Canada: "Will Work For Free!": Employers, Beware Of Offers Of Free Work By Unpaid Interns

Last Updated: July 24 2013
Article by Lai-King Hum

Co-authored by Kristen Pennington, student at law

Mix high unemployment amongst recent graduates with a desire to gain experience and contacts by working for free, and a seemingly ideal opportunity for employers is created. However, employers expose themselves to claims and liability if they are seduced by the "free work" temptation to offer an unpaid internship without understanding what it entails.

This situation has gained considerable attention in the United States in recent years, spawning many individual lawsuits and several significant class actions. In the last year alone, high profile class actions include one for $50 million dollars against Elite Model Management and another one involving 40 unpaid interns at a law firm alleged to be an "intern mill".

The issue has also garnered a clamour of media and political attention in Canada in the last few years. Most recently, media reports suggest that one of the country's largest employers is offering an illegal internship program and taking advantage of young unemployed people eager to gain any foothold into employment. A complaint has been filed with Human Resources and Skills Development Canada for unpaid wages.

In light of the experience in the United States, the time seems ripe for a class action to materialize in Canada, particularly against employers who regularly use unpaid interns. The financial stakes can be very high.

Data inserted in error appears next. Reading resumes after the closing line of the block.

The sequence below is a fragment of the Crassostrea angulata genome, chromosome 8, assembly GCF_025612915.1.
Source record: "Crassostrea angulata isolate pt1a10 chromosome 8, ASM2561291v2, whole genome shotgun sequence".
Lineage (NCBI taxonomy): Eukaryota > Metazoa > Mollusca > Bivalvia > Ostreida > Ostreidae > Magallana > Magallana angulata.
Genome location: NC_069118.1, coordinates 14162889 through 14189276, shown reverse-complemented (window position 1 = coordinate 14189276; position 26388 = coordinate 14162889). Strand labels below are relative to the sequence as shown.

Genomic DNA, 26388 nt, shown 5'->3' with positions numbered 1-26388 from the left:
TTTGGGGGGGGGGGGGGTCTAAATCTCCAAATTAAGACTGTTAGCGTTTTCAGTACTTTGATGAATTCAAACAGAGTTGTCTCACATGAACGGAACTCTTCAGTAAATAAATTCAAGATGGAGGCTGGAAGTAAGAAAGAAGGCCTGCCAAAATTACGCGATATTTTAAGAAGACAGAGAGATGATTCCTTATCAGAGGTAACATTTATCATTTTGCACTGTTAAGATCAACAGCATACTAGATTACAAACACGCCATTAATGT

What are the laws in Canada regarding unpaid internships? Provincial and federal employment legislation set out the rules and regulations for employees. However, there is no clarity on what is meant by an "intern". Employers need to refer to applicable employment standards legislation to ensure that their "intern" does not fall into the definition of an "employee" performing work in return for wages.

British Columbia's Interpretation Guidelines Manual notes that an "internship" is on-the-job training offered by an employer to provide a person with practical experience, as opposed to "work" which refers to the labour or services performed by an employee in return for wages.

The Ontario Ministry of Labour provides a fact sheet, "Are Unpaid Internships Legal in Ontario", addressed to those working as an "intern". Based on the fact sheet, an intern that does not meet all the following stringent conditions is an "employee":

  • Is the training similar to that received in a vocational school? Training would include instruction, supervision, and evaluation, and entail skills-training specific to a particular field or industry.